And even $48 isn’t a realistic cost because the shop must also have a service writer and bookkeeper, as well as a car runner and cleanup crew. So the shop’s hourly cost is higher. Then, when you add in profit, return on investment and overhead expenses, you can see why a shop MUST charge $100/hr.
In addition to making money off of labor, auto repair shops must also make money off of parts—just like every other service business.
Now let’s talk about your parts
Every time a car or truck needs parts, the shop has a choice. They can call the dealer and buy OEM parts or they can call a parts jobber like NAPA and buy aftermarket parts. If they buy from the dealer, YOU’LL pay more. On the flip side, OEM parts are generally more reliable than aftermarket parts. So the technician can install the part and feel fairly confident the part will work the first time.
But customers don’t want to pay the high prices for dealer parts. You want the shop to order the part from the aftermarket. Great. The shop still has to make money on the part. After all, it takes their time to order the part (or did you want the shop to give you that time for free?). Then a bookkeeper has to deal with the invoices and pay the jobber. Again, somebody has to pay for that time.
So the shop makes the diagnosis, orders the parts, and installs them. The part fails. Guess who has to eat the cost of replacing the part? The shop. The parts manufacturer will warrant the part but they don’t reimburse the shop for their labor. So part of the profit on parts goes to pay for those times when parts fail and the shop has to eat the cost of labor.
Now you bring your own parts to you mechanic
Did the shop’s overhead go down the second you walked in the door? Nope. They still have someone on staff who orders parts (they didn’t get laid off because you walked in the door). They still have a bookkeeper to pay. But now they’re out the profit they would have made on the part.
Some shops won’t install customer parts
A busy shop will tell you to shove your parts where the sun doesn’t shine. And they’d be within their rights. However, if you’re a really good customer, they might make a one time exception to keep you as a customer.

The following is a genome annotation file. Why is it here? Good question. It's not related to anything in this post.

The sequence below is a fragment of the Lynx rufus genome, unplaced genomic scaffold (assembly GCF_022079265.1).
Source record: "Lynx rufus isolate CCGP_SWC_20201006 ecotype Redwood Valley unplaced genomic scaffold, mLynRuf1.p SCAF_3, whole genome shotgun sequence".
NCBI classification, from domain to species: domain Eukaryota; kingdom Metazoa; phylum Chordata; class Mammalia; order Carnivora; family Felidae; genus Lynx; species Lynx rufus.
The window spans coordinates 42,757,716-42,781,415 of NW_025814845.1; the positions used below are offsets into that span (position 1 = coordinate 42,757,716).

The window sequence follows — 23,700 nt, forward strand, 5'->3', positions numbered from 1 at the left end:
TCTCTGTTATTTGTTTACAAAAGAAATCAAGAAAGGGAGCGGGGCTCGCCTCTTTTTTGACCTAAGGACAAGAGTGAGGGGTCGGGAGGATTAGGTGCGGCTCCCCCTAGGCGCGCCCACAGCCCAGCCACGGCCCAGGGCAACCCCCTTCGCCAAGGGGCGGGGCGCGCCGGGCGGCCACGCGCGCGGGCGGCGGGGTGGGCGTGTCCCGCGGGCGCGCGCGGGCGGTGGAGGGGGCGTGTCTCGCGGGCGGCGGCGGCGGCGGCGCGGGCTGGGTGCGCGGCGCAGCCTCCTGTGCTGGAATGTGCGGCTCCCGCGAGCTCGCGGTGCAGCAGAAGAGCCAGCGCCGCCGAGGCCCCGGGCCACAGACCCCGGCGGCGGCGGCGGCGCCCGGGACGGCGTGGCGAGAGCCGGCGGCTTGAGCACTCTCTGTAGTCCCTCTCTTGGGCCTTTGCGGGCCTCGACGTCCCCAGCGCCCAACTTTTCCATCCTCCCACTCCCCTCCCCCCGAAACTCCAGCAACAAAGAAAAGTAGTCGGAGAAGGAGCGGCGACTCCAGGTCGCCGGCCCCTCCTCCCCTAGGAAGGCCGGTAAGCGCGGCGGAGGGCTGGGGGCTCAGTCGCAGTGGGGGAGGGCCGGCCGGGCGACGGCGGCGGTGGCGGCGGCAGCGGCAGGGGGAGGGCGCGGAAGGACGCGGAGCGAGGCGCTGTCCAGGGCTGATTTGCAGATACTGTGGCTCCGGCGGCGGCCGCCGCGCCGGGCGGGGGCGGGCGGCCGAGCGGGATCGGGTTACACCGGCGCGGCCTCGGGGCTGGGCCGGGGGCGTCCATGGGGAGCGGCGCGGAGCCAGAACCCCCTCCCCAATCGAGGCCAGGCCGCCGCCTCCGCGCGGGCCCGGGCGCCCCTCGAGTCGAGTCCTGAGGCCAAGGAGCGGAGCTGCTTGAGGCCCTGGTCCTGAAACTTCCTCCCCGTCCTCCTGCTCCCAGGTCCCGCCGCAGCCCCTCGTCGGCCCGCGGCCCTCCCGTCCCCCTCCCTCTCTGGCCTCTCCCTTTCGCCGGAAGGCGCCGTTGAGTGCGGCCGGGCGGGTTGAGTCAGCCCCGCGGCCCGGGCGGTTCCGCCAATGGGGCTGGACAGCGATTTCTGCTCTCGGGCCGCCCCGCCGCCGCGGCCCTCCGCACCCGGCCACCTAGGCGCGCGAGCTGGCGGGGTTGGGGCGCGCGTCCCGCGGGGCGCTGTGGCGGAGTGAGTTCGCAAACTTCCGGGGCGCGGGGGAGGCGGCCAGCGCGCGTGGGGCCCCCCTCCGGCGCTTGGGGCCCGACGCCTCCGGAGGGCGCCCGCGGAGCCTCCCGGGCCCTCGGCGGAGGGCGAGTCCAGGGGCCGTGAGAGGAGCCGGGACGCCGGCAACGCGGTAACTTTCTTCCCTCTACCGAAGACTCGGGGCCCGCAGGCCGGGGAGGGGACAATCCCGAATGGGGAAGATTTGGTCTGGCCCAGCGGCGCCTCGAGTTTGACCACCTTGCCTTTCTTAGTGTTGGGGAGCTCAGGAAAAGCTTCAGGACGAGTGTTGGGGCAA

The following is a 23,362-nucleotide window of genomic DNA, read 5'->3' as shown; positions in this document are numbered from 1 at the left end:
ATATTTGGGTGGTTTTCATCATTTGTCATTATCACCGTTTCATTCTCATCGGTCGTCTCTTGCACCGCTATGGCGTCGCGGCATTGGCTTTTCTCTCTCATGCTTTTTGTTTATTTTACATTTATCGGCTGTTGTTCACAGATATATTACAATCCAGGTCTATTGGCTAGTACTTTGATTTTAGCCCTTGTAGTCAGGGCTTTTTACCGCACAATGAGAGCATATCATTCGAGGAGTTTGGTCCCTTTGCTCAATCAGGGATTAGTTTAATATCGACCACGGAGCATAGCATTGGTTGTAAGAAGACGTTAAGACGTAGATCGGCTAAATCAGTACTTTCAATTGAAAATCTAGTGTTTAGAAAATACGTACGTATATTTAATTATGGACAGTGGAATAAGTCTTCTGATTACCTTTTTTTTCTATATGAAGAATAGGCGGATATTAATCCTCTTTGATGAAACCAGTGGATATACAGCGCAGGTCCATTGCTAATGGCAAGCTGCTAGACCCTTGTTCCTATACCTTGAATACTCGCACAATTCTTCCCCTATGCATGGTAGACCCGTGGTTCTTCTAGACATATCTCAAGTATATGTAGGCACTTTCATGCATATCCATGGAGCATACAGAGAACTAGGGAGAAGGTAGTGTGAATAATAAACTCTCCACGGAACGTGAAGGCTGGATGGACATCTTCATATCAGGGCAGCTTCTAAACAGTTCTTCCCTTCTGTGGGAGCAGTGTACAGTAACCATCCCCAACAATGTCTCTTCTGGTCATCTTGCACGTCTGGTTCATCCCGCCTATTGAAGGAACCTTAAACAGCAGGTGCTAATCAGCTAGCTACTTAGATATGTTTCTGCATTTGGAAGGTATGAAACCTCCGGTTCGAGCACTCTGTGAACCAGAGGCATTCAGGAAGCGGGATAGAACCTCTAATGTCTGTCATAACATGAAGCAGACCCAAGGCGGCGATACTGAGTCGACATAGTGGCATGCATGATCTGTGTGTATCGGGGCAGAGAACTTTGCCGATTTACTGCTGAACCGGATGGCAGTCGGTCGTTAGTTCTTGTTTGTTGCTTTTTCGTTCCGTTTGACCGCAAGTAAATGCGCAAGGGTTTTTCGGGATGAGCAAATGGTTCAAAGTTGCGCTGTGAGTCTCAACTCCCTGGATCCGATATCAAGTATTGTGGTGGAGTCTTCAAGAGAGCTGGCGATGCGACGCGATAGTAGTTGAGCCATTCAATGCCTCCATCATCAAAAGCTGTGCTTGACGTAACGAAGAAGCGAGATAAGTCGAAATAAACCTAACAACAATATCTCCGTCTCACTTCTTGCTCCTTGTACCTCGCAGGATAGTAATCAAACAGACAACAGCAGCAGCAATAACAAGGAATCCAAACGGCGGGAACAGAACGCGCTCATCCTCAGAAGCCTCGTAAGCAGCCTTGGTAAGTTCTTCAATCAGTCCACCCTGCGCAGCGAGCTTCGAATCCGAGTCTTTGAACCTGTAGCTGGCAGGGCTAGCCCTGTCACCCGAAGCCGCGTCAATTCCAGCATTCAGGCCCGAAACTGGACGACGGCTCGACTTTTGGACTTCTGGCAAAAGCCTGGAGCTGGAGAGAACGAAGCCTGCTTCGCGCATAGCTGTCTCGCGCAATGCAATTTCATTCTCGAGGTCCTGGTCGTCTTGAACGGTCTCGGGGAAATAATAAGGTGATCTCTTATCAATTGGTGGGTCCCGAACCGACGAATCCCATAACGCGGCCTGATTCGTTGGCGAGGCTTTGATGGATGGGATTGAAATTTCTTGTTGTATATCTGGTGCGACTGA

Other auto repair shops increase their labor charge if your bring your own parts
A hungry shop may gladly accept your part because business is slow and they need the billing for the labor to keep the doors open. But if they’re that hungry for business, you should wonder why.
Then there are good shops that will accept customer parts, but they’ll accept the job with two caveats; First, they won’t warrant the part. Even some good parts are defective right out of the box. So if you bring parts to your mechanic and it fails fails or doesn’t fit, they won’t give you your money back and they won’t install the replacement part for free. Second, they’ll most likely charge you a higher hourly rate or a higher flat rate to compensate for the profit they lost by not selling you the part.
The truth is, you really don’t save money by providing your own parts, and you create far more problems for yourself if you bring the wrong part or the part fails.
You’re asking for trouble if you bring in an economy part
Finally, there are parts, and then there are GOOD parts. You can go online and find a part that’s much cheaper than the one the shop quoted. You think the shop is ripping you off. Nope. The part you found is most likely a Chinese made knock off, or it’s the same brand but “service grade” rather than “professional grade.” Most parts manufacturers offer two grades; an economy part for price shoppers and a professional grade for shops that value their reputation. Guess which part is junk? Do you know the difference? Because if you buy an economy part (which is what most of you penny pinchers buy) and then end up paying the shop the same price to install it, you’ll actually come out behind because the part will fail sooner.
Bottom line—every business has to make a profit
Everybody thinks the shop is ripping them off. But how many multimillionaire shop owners do YOU know? Probably none. Sure, they make a decent living. If they didn’t they’d close up shop and work for someone else. But getting rich? Nope.
So think twice about asking a shop to lose money on your next repair job because you want to bring your own parts.
©, 2015 Rick MuscoplatPosted on by Rick Muscoplat